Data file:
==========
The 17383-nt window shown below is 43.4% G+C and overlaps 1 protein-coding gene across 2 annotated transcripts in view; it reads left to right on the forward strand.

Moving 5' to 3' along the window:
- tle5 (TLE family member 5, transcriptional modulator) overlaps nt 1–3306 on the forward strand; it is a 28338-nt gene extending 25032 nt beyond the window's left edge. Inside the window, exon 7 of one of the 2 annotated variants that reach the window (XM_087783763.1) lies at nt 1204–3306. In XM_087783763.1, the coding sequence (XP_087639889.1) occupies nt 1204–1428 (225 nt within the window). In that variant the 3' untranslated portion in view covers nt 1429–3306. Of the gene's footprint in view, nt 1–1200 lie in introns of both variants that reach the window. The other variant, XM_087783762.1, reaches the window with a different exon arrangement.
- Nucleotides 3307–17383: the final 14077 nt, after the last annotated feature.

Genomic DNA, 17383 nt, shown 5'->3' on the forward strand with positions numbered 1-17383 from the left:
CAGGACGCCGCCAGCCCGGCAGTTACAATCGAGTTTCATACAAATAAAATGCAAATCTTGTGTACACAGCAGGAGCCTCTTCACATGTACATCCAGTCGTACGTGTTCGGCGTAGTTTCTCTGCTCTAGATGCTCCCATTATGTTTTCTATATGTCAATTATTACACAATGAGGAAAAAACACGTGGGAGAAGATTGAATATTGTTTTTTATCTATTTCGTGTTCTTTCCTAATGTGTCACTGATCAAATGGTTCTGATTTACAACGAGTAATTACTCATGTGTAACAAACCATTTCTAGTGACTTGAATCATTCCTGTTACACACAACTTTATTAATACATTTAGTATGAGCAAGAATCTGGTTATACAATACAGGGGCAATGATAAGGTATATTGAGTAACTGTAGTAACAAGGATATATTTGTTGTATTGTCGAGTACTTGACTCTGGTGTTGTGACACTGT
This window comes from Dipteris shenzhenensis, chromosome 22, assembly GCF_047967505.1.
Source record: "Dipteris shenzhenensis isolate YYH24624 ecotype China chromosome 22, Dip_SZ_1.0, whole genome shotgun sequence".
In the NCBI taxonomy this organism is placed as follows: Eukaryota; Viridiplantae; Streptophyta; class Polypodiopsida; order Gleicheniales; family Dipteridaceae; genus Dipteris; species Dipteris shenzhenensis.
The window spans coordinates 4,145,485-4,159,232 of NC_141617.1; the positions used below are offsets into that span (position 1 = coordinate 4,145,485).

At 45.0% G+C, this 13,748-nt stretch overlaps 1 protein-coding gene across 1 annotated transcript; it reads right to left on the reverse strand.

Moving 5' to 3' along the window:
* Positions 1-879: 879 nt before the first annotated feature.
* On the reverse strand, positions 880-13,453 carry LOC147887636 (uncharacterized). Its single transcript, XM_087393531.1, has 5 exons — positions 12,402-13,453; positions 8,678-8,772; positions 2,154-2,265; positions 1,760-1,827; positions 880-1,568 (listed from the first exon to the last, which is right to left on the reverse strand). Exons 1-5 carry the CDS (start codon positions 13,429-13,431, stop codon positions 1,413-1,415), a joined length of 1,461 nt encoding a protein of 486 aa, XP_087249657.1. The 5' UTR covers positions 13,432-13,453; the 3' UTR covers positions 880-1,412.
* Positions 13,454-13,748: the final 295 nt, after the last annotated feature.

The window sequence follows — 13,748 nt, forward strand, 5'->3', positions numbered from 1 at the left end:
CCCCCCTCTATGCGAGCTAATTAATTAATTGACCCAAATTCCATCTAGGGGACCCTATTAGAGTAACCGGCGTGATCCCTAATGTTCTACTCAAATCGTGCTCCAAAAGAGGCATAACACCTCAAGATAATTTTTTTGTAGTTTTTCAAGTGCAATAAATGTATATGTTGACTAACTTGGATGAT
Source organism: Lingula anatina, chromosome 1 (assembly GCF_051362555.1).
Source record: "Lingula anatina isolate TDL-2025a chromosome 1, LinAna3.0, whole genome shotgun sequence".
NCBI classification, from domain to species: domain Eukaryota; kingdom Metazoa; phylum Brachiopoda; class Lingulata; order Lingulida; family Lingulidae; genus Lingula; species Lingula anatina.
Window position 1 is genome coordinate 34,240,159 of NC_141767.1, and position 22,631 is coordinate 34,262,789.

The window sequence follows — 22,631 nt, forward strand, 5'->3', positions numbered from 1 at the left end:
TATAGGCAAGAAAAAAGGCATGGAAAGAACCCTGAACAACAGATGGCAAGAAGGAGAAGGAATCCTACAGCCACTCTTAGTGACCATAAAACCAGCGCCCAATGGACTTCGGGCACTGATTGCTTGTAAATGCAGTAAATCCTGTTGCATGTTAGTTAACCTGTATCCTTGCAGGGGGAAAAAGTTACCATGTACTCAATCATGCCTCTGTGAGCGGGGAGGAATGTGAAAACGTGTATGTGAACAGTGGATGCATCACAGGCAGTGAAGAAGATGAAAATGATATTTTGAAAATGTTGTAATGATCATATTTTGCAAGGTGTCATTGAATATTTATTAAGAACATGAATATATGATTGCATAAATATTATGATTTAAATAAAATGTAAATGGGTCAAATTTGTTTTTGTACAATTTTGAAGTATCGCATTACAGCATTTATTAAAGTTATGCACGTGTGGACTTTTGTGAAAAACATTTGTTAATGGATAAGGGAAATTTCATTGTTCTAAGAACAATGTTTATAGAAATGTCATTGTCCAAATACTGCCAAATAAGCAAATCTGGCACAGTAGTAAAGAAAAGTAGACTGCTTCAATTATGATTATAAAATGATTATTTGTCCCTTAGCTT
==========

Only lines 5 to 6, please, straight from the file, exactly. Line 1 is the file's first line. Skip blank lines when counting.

Genomic DNA, 17383 nt, shown 5'->3' on the forward strand with positions numbered 1-17383 from the left:
CAGGACGCCGCCAGCCCGGCAGTTACAATCGAGTTTCATACAAATAAAATGCAAATCTTGTGTACACAGCAGGAGCCTCTTCACATGTACATCCAGTCGTACGTGTTCGGCGTAGTTTCTCTGCTCTAGATGCTCCCATTATGTTTTCTATATGTCAATTATTACACAATGAGGAAAAAACACGTGGGAGAAGATTGAATATTGTTTTTTATCTATTTCGTGTTCTTTCCTAATGTGTCACTGATCAAATGGTTCTGATTTACAACGAGTAATTACTCATGTGTAACAAACCATTTCTAGTGACTTGAATCATTCCTGTTACACACAACTTTATTAATACATTTAGTATGAGCAAGAATCTGGTTATACAATACAGGGGCAATGATAAGGTATATTGAGTAACTGTAGTAACAAGGATATATTTGTTGTATTGTCGAGTACTTGACTCTGGTGTTGTGACACTGT